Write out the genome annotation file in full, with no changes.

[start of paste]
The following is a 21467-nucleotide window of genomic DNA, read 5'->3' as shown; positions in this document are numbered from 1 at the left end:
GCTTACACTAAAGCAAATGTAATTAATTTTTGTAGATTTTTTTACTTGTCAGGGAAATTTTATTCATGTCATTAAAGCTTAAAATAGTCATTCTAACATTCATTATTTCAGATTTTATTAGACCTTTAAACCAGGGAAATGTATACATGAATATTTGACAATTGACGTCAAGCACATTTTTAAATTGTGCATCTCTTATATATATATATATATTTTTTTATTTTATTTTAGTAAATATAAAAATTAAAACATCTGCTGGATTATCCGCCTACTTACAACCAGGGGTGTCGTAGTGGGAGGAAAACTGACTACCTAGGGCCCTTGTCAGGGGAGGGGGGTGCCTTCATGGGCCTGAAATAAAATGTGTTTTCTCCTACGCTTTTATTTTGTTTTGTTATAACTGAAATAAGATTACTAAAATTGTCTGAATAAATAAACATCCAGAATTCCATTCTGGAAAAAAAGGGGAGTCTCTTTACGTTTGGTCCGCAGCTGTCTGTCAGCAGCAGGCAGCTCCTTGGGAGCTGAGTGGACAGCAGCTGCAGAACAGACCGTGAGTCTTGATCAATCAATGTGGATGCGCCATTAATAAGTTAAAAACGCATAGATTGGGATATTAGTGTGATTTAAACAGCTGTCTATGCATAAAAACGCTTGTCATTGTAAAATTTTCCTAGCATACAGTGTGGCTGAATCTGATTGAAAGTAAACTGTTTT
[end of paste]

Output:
The following is a 21467-nucleotide window of genomic DNA, read 5'->3' as shown; positions in this document are numbered from 1 at the left end:
GCTTACACTAAAGCAAATGTAATTAATTTTTGTAGATTTTTTTACTTGTCAGGGAAATTTTATTCATGTCATTAAAGCTTAAAATAGTCATTCTAACATTCATTATTTCAGATTTTATTAGACCTTTAAACCAGGGAAATGTATACATGAATATTTGACAATTGACGTCAAGCACATTTTTAAATTGTGCATCTCTTATATATATATATATATTTTTTTATTTTATTTTAGTAAATATAAAAATTAAAACATCTGCTGGATTATCCGCCTACTTACAACCAGGGGTGTCGTAGTGGGAGGAAAACTGACTACCTAGGGCCCTTGTCAGGGGAGGGGGGTGCCTTCATGGGCCTGAAATAAAATGTGTTTTCTCCTACGCTTTTATTTTGTTTTGTTATAACTGAAATAAGATTACTAAAATTGTCTGAATAAATAAACATCCAGAATTCCATTCTGGAAAAAAAGGGGAGTCTCTTTACGTTTGGTCCGCAGCTGTCTGTCAGCAGCAGGCAGCTCCTTGGGAGCTGAGTGGACAGCAGCTGCAGAACAGACCGTGAGTCTTGATCAATCAATGTGGATGCGCCATTAATAAGTTAAAAACGCATAGATTGGGATATTAGTGTGATTTAAACAGCTGTCTATGCATAAAAACGCTTGTCATTGTAAAATTTTCCTAGCATACAGTGTGGCTGAATCTGATTGAAAGTAAACTGTTTT